A&E » Music

Eighteen months, two albums

Whistler's Lazy Ghost is a hard-working band that plays psychedelic mood grooves



Sitting outside Blenz, Evan Camm strips off to show me his tattoo.

The four members of Whistler band Lazy Ghost have lava lamps inked somewhere on their bodies.

Taking a look at it, the artist did a good job. Groovy, even.

"We're obsessed with lava lamps. We always bring them onstage or jam with them. The tattoos are a little joke that we have. Mine was made by (artist) Dave Petko," Camm says.

Is the name Lazy Ghost connected somehow?

"I don't even remember where the name comes from. We were kicking around some sounds at the time that were slowing and grooving, couch-style guitar riffs, real mellow. It came out of that," he adds.

Those can be clues to the band's musical style.

"We describe ourselves as playing psychedelic mood grooves; very much live-performance-based stuff. Mellow, psychedelic rock with nice singing and melodies and guitar playing," he explains.

Along with Camm on drums and vocals, Lazy Ghost is Kyle Leeming on rhythm guitar and vocals, Matt Stobo on bass and vocals, and newcomer Jeremy Royal.

Camm and Stobo have been casually playing together for years, though not in the same band, in the Ottawa music scene.

"We had been in bands in cities for so long that you get kind of diluted by the sheer number of bands, and how music is on every night. You have to wade through it and make a splash," Camm says.

The band has proved they are neither lazy nor ghostly, solidly hitting the ground running in a musical sense. In under two years, Camm hopes to have two albums of original music out, recorded at his Whistler home studio.

"We met, we wrote and recorded our first album (Waves, Waves, Waves, Waves) in October 2016. It did fairly well, and we gigged around, we dealt with member changes, and now the second album is pretty much ready to go and record," Camm says.

"Kyle and I mainly write the songs, build the skeleton. Then the other guys come and put on the meat. Waves, Waves, Waves, Waves was about how things come in waves — waves of pressure; it definitely was not surfing.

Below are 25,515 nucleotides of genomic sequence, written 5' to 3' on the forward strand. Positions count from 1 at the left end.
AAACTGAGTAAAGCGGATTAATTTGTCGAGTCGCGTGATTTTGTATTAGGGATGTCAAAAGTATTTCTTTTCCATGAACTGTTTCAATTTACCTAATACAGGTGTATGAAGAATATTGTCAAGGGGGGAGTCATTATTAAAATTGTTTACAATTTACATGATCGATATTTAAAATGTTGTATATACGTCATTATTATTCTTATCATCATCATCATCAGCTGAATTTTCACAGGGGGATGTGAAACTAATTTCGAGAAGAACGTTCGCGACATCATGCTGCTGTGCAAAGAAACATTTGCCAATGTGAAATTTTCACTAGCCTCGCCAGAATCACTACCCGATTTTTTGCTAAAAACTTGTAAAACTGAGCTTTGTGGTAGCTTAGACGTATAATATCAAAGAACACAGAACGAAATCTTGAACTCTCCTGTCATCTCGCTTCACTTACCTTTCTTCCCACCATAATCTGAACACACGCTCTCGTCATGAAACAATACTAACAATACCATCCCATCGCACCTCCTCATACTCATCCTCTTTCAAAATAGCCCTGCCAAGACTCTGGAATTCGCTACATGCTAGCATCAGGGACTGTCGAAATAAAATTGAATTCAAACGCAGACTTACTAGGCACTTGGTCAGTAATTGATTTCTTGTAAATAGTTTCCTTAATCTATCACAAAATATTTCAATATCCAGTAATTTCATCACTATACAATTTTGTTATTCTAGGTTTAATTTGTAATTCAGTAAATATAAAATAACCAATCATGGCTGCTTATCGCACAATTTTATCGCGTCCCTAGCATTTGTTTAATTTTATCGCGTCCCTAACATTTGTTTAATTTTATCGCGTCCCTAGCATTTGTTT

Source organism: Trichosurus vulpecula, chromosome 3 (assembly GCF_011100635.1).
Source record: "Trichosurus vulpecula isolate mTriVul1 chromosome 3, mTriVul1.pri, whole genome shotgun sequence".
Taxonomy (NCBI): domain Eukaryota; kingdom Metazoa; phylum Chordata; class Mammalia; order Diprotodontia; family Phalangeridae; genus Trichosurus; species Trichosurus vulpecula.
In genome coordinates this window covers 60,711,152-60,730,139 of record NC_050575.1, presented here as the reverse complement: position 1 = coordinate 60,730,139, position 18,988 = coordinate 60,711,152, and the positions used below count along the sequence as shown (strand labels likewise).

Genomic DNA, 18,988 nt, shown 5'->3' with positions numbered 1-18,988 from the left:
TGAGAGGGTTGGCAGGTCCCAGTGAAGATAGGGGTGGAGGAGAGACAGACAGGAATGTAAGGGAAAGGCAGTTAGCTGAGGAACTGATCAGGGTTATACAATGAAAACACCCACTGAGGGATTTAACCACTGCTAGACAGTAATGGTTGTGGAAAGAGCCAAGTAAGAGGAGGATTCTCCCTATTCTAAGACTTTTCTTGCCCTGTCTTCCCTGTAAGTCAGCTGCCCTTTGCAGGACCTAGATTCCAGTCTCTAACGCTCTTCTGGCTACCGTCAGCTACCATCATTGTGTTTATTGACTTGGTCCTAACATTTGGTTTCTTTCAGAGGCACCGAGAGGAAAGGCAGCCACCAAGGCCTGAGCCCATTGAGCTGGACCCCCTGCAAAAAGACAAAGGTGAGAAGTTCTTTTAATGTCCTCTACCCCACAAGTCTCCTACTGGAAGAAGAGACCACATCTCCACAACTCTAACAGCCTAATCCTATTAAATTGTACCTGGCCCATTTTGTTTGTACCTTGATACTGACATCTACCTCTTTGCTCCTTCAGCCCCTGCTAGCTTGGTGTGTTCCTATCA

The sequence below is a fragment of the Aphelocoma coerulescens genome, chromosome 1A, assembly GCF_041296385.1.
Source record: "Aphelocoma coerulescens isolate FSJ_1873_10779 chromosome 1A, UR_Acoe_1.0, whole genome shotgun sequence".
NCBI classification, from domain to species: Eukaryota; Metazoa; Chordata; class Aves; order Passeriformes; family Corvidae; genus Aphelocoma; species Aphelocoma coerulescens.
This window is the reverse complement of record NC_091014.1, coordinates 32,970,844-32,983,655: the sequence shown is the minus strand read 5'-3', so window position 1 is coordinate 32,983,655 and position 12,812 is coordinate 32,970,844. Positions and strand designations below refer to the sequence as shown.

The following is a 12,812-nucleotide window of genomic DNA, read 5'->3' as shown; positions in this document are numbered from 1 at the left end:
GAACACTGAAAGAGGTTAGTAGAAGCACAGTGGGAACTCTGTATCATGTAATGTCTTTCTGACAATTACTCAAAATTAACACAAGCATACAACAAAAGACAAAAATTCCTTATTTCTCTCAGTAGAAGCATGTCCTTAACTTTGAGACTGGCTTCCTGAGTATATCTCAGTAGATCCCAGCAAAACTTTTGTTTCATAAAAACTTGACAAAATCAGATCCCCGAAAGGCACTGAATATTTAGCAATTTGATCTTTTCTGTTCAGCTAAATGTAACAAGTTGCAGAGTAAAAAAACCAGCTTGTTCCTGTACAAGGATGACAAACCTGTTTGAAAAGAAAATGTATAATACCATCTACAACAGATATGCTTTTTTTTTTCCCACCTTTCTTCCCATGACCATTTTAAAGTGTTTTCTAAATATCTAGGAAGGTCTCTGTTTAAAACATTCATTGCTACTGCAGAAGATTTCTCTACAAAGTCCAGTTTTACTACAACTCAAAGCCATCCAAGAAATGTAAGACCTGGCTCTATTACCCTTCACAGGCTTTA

"The lyrics are abstract and I don't like to explain them. Some people have taken some pretty weird meanings from what I write and that is fine. I want to see what happens."

The next album does not yet have a name, but is due out this fall.

"It will have a lot more singing, more focus on harmonies and melodies. We lost a great guitar player when he left, a big musical element. So we compensate on this album with vocal layers that I think will be really impactful," Camm says.

"There will still be a huge guitar element, but more experimental."

I observe that Whistler isn't always easy for bands wanting to play original music, and Camm agrees.

"It can be hard to do here. The live-music scene in Whistler is a lot of cover bands, with a small faction doing the original thing. We've been gigging outside of Whistler a lot, in Vancouver and Victoria," he says.

"Being a band these days means everything is digital. Sometimes you put up a live video and that gets the most traction. Facebook and websites are what gets passed around."

Lazy Ghost is playing at Function Junction's Block Party on Sunday, Aug. 27, on Millar Creek Road. Music starts at 11 a.m., with Lazy Ghost hitting the Gateway stage from 1 to 3 p.m.

The band also performs at Dusty's on Friday, Sept. 1 at 8:30 p.m., and is playing at the Rifflandia Music Festival in Victoria on Sept. 15, where the guys will be performing a showcase for Music BC.

"We're really looking forward to Dusty's. It's the first time we've ever played there. Half the money from the door will be going to the B.C. wildfire fund. Whatever is left over will go towards recording the album in the city," Camm says.

"And we're really pumped to be playing the showcase."

For more information, including a chance to hear the music, visit www.lazyghostband.com.